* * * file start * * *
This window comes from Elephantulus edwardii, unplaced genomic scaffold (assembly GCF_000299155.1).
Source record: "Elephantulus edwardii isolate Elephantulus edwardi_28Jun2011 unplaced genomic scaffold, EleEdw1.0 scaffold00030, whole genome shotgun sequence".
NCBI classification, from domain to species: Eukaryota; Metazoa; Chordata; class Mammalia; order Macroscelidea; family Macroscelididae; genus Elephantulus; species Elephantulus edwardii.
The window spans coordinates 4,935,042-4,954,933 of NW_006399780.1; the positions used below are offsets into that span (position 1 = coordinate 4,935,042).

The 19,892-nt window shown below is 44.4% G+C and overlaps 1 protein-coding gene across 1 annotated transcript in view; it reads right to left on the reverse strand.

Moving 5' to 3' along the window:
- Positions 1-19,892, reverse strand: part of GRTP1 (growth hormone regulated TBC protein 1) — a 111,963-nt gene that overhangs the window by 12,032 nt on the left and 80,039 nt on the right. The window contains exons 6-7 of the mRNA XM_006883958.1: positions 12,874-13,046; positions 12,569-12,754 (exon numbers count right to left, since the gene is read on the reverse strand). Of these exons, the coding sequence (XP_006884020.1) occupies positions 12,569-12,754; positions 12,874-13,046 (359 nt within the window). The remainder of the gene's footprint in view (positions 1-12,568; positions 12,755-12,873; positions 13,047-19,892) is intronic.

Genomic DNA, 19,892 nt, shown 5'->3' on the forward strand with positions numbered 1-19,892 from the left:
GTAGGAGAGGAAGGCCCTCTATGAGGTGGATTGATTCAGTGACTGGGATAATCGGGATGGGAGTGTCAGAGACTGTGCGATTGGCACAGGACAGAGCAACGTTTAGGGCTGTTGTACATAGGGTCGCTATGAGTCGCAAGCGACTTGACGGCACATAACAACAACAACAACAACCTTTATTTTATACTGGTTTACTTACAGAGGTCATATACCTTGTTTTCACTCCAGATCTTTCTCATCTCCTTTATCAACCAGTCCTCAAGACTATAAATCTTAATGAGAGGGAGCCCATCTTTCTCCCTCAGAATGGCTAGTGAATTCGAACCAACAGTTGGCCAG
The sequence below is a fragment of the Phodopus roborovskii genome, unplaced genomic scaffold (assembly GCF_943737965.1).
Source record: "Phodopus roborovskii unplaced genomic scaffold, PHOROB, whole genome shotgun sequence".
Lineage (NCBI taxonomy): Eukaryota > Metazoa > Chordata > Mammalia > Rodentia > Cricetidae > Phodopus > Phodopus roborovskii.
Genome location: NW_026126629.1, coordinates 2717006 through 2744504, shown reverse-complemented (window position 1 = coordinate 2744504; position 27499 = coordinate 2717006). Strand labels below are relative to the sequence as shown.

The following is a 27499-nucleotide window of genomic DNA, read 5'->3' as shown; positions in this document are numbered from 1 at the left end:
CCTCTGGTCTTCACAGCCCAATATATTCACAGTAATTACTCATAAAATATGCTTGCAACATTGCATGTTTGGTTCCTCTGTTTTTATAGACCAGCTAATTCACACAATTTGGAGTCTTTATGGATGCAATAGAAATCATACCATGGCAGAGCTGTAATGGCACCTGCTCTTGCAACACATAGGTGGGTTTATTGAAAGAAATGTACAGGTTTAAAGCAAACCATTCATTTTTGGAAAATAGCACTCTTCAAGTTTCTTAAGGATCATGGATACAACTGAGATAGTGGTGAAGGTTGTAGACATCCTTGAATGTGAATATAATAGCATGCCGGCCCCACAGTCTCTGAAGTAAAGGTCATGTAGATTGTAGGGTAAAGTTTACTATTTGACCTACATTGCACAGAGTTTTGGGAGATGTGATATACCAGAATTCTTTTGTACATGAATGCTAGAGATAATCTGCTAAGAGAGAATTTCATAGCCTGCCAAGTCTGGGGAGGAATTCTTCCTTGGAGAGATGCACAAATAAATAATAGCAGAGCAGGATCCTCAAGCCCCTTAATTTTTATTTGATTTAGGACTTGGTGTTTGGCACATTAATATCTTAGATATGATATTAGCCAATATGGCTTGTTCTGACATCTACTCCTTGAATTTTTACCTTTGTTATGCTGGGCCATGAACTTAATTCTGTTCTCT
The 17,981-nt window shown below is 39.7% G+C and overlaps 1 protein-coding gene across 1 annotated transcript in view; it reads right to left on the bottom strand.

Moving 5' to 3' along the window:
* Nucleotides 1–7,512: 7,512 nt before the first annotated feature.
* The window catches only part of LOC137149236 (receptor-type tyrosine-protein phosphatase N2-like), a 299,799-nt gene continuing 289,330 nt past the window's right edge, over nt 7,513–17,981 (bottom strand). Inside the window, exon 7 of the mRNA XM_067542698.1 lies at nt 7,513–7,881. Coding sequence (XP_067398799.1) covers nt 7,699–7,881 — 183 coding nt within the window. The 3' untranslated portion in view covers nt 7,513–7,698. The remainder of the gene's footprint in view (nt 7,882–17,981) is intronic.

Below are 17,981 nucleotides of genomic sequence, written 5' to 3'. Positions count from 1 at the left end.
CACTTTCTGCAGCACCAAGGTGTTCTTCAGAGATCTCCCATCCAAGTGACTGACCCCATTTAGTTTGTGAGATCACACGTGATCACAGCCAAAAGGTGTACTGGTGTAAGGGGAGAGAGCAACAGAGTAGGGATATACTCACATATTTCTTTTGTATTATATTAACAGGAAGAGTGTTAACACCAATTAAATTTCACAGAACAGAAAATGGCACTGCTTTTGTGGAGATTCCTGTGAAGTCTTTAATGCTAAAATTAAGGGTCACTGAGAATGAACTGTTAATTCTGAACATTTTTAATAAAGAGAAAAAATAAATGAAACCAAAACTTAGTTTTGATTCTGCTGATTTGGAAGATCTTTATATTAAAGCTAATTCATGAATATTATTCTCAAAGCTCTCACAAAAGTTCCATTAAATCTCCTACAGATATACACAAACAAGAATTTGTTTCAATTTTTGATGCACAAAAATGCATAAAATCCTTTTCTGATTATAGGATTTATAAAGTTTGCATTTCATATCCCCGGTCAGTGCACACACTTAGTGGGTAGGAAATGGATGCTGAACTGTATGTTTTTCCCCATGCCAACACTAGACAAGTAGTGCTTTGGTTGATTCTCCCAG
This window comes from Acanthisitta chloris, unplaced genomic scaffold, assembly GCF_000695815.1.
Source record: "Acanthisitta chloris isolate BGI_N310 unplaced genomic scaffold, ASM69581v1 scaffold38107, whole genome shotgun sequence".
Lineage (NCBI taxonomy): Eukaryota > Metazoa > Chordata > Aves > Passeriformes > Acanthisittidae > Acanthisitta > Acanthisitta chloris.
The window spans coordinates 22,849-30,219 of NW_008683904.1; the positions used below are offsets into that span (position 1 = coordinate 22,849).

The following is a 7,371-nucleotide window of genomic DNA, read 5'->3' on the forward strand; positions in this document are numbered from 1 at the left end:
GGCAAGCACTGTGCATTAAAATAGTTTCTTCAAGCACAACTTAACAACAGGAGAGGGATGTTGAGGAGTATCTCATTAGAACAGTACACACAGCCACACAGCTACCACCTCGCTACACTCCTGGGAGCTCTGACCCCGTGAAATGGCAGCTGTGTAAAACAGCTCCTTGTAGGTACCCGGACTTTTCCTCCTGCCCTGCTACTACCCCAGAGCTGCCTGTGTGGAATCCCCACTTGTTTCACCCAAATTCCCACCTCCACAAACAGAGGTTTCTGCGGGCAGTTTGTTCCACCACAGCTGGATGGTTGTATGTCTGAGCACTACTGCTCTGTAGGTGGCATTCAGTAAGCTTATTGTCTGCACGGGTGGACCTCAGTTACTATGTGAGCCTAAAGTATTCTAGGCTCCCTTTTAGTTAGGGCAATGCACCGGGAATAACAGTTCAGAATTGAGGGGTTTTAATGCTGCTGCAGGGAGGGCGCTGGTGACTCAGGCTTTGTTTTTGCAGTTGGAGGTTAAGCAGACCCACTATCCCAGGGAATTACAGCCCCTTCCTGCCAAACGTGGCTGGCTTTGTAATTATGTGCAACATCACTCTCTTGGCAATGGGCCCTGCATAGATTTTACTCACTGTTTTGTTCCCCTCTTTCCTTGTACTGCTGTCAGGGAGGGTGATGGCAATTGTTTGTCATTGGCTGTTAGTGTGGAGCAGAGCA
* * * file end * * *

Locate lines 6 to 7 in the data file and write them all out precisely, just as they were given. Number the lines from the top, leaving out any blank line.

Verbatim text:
Moving 5' to 3' along the window:
- Positions 1-19,892, reverse strand: part of GRTP1 (growth hormone regulated TBC protein 1) — a 111,963-nt gene that overhangs the window by 12,032 nt on the left and 80,039 nt on the right. The window contains exons 6-7 of the mRNA XM_006883958.1: positions 12,874-13,046; positions 12,569-12,754 (exon numbers count right to left, since the gene is read on the reverse strand). Of these exons, the coding sequence (XP_006884020.1) occupies positions 12,569-12,754; positions 12,874-13,046 (359 nt within the window). The remainder of the gene's footprint in view (positions 1-12,568; positions 12,755-12,873; positions 13,047-19,892) is intronic.